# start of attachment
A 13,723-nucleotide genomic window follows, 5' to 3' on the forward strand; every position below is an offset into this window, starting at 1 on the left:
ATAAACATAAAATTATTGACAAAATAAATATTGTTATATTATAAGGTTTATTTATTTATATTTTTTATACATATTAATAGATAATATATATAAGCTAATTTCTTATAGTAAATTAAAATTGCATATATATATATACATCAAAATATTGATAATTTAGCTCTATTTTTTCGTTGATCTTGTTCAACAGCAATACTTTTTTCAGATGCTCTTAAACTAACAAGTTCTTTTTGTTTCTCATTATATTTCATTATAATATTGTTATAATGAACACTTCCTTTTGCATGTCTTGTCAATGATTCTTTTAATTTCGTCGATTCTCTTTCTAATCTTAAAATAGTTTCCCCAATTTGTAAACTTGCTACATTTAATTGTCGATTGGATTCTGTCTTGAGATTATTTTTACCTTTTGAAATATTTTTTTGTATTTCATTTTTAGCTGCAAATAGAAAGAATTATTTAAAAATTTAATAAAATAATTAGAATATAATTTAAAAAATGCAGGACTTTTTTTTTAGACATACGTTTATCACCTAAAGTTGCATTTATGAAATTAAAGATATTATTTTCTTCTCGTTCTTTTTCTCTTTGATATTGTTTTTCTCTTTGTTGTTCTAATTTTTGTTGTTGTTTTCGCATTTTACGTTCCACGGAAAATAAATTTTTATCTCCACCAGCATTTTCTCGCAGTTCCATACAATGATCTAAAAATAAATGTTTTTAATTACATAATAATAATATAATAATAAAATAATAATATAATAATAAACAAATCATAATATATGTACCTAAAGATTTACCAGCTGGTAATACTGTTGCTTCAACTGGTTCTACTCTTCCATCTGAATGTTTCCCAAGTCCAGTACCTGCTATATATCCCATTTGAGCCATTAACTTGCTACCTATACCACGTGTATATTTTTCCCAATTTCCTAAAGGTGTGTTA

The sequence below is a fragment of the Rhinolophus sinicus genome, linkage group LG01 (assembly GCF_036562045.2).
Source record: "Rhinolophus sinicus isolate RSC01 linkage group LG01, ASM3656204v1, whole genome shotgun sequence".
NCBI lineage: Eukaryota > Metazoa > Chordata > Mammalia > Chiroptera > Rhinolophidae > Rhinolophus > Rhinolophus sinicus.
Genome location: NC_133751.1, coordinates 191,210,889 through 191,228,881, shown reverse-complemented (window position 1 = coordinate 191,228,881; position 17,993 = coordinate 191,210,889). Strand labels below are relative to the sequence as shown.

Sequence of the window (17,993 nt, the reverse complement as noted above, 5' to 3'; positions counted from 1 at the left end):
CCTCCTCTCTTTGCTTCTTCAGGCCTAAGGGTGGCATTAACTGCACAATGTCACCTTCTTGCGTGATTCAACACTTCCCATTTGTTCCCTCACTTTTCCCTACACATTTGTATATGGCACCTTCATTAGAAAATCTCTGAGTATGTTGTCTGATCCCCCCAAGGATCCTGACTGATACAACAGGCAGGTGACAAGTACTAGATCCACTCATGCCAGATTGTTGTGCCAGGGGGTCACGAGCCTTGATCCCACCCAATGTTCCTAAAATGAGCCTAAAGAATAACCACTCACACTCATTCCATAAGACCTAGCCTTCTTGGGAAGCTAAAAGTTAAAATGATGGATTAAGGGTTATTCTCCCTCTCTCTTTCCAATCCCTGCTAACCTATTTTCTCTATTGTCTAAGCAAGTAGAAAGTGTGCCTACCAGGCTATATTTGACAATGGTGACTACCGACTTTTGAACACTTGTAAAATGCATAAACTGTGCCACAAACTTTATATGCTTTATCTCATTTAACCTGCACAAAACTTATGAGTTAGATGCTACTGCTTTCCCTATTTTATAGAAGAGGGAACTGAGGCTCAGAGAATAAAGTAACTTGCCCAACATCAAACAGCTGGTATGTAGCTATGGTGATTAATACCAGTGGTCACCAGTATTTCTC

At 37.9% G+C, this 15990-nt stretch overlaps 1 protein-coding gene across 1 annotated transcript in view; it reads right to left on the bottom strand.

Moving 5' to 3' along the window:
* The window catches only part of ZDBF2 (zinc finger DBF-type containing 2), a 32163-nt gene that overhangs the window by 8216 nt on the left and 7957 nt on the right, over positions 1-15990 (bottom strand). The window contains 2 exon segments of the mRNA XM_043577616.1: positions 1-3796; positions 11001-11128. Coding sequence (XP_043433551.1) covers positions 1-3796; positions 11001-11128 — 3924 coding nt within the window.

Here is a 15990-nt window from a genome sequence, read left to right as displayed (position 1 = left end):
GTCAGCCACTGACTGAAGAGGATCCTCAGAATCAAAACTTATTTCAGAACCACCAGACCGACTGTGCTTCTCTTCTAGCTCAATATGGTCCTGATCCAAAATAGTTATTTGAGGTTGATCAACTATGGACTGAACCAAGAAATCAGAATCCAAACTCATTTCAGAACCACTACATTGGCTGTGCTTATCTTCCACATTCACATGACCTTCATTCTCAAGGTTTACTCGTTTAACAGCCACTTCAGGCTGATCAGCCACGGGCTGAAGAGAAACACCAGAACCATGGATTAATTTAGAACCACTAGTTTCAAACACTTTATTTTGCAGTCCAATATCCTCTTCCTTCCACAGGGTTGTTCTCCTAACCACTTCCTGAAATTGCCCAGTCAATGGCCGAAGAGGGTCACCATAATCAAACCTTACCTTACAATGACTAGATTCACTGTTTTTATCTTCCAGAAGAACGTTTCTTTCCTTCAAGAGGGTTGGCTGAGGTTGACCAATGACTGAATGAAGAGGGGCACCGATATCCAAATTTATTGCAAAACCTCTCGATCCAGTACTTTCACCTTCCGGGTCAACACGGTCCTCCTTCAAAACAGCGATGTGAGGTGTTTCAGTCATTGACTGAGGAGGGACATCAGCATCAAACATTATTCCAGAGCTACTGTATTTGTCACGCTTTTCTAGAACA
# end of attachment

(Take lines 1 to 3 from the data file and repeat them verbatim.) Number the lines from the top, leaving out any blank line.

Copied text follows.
A 13,723-nucleotide genomic window follows, 5' to 3' on the forward strand; every position below is an offset into this window, starting at 1 on the left:
ATAAACATAAAATTATTGACAAAATAAATATTGTTATATTATAAGGTTTATTTATTTATATTTTTTATACATATTAATAGATAATATATATAAGCTAATTTCTTATAGTAAATTAAAATTGCATATATATATATACATCAAAATATTGATAATTTAGCTCTATTTTTTCGTTGATCTTGTTCAACAGCAATACTTTTTTCAGATGCTCTTAAACTAACAAGTTCTTTTTGTTTCTCATTATATTTCATTATAATATTGTTATAATGAACACTTCCTTTTGCATGTCTTGTCAATGATTCTTTTAATTTCGTCGATTCTCTTTCTAATCTTAAAATAGTTTCCCCAATTTGTAAACTTGCTACATTTAATTGTCGATTGGATTCTGTCTTGAGATTATTTTTACCTTTTGAAATATTTTTTTGTATTTCATTTTTAGCTGCAAATAGAAAGAATTATTTAAAAATTTAATAAAATAATTAGAATATAATTTAAAAAATGCAGGACTTTTTTTTTAGACATACGTTTATCACCTAAAGTTGCATTTATGAAATTAAAGATATTATTTTCTTCTCGTTCTTTTTCTCTTTGATATTGTTTTTCTCTTTGTTGTTCTAATTTTTGTTGTTGTTTTCGCATTTTACGTTCCACGGAAAATAAATTTTTATCTCCACCAGCATTTTCTCGCAGTTCCATACAATGATCTAAAAATAAATGTTTTTAATTACATAATAATAATATAATAATAAAATAATAATATAATAATAAACAAATCATAATATATGTACCTAAAGATTTACCAGCTGGTAATACTGTTGCTTCAACTGGTTCTACTCTTCCATCTGAATGTTTCCCAAGTCCAGTACCTGCTATATATCCCATTTGAGCCATTAACTTGCTACCTATACCACGTGTATATTTTTCCCAATTTCCTAAAGGTGTGTTA

The sequence below is a fragment of the Rhinolophus sinicus genome, linkage group LG01 (assembly GCF_036562045.2).